The system must be hospitable to all knowledge, including things that never were, such as phlogiston; things that never shall be, like utopias; and things that are impossible, like the square root of minus one (Bengtson & Hill 1990,18).

The common procedure of beginning with general knowledge and working towards specific in an hierarchical system of ordering can be traced primarily to Aristotle, who identified classes and sub classes. By arranging them in an hierarchy, he was able to see relationships between objects and concepts (Abrera 1974,21 29). He moved from the general to the specific, or from the extension to the intention. This had great possibilities for library classification and is actually what lies behind Dewey's entire system. As Wynar stresses, "[n]o matter what scheme is chosen, or how large the library, the purpose of classification is to bring related items together in a helpful sequence from the general to the specific" (Wynar 1992,317). For example, 700 represents the Arts, while 702 is Miscellany of fine and decorative arts, and 735.21 is Sculpture circa 1400-1799. With Dewey, one can get as specific as needed, just by adding another number. Remember to always make natural and logical decisions in sub-dividing when using hierarchical classifications (Wynar 1992,317).

In Conclusion

The DDC20 has had a long history because it is a valuable tool in the classification of knowledge, but like most things has good and bad points. It is very adaptable for small libraries because "it stresses hierarchies of subject matter" (Wynar 1992,323), but its numbers can become long and unwieldy, making them difficult to remember, and even more difficult to fit on book spines (Evans & Heft 1994,433). Wynar also makes the point that although Dewey is adaptable enough to accept new topic areas, there is all the work and expense associated with making those changes in a library setting (Wynar 1992,325). Even so, it is flexible enough to make it the only choice for many institutions. The DDC is used extensively throughout the world in 135 countries, and can be found in over 200,000 libraries. The Dewey Decimal Classification (DDC) system has been owned by OCLC since 1988; as of May 2011, it is in its 23rd edition.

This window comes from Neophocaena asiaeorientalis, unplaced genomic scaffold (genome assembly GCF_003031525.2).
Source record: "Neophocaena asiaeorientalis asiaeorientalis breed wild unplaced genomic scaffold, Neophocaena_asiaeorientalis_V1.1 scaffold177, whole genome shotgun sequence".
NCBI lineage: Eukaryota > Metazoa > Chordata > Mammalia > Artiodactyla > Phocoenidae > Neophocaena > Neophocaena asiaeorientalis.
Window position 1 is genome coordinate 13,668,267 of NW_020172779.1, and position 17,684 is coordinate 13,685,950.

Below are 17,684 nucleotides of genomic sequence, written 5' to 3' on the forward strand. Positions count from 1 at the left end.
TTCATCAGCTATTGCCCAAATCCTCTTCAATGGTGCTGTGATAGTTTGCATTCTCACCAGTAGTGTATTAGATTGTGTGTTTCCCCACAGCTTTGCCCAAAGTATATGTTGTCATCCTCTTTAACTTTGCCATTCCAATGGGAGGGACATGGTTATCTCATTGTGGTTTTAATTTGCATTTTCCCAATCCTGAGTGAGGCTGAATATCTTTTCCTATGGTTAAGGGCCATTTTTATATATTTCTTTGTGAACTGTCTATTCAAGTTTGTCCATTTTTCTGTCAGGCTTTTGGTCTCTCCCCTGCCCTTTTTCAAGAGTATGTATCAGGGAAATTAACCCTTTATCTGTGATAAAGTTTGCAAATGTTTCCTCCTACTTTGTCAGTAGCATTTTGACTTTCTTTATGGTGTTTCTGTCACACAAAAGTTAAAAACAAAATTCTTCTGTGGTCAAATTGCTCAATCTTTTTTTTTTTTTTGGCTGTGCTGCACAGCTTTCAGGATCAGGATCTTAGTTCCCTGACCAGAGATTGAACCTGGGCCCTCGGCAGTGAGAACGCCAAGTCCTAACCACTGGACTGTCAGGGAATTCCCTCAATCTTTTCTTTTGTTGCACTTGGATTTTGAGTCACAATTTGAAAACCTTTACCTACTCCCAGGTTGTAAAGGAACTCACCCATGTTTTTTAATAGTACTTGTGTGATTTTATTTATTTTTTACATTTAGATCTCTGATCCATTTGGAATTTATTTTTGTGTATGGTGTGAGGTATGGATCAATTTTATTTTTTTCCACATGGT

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Notes

1Melvil Dewey always contended that his classification system was unique. For a different assessment on the historiography on the origins of the scheme, see Wayne A. Wiegand's The Amherst Method: The Origins of the Dewey Decimal Classification Scheme.

Reference List

Abrera, J.B. 1974. Traditional Classification: Characteristics, Uses and Problems. Drexel Library Quarterly, Vol. 10, No. 4, pp. 21-36.

Bengtson, B. and J.S. Hill. 1990. Classification of Library Materials. New York: Schuman Neal.

Dewey, Melvil. Speech given to the Lake Placid Education Foundation (LPEF) Trustees on July 28, 1930.

Dewey, Melvil. Decimal Classification Beginning. Library Journal, Vol. 45, February 15, 1920, pp. 151-152.

Dewey Decimal Classification. 20th. ed. 1989. Albany: Forest Press.

Evans, G.E. and S. Heft, 1994. Introduction to Technical Services. Englewood, Co.: Libraries Unlimited.

Sherman, Jill. 2009. Melvil Dewey: Library Genius. Edina, MN: Abdo Publishing Company.

Wiegand, W.A. 1996. Irrepressible Reformer: A Biography of Melvil Dewey. Chicago: ALA Editions.

Wiegand, W.A. 1998. The "Amherst Method:" The Origins of the Dewey Decimal Classification Scheme. Libraries & Culture, Vol. 33, No. 2, Spring 1998.

Wynar, B.S. 1992. Introduction to Cataloguing and Classification. 8th ed. Littleton, Co.: Libraries Unlimited.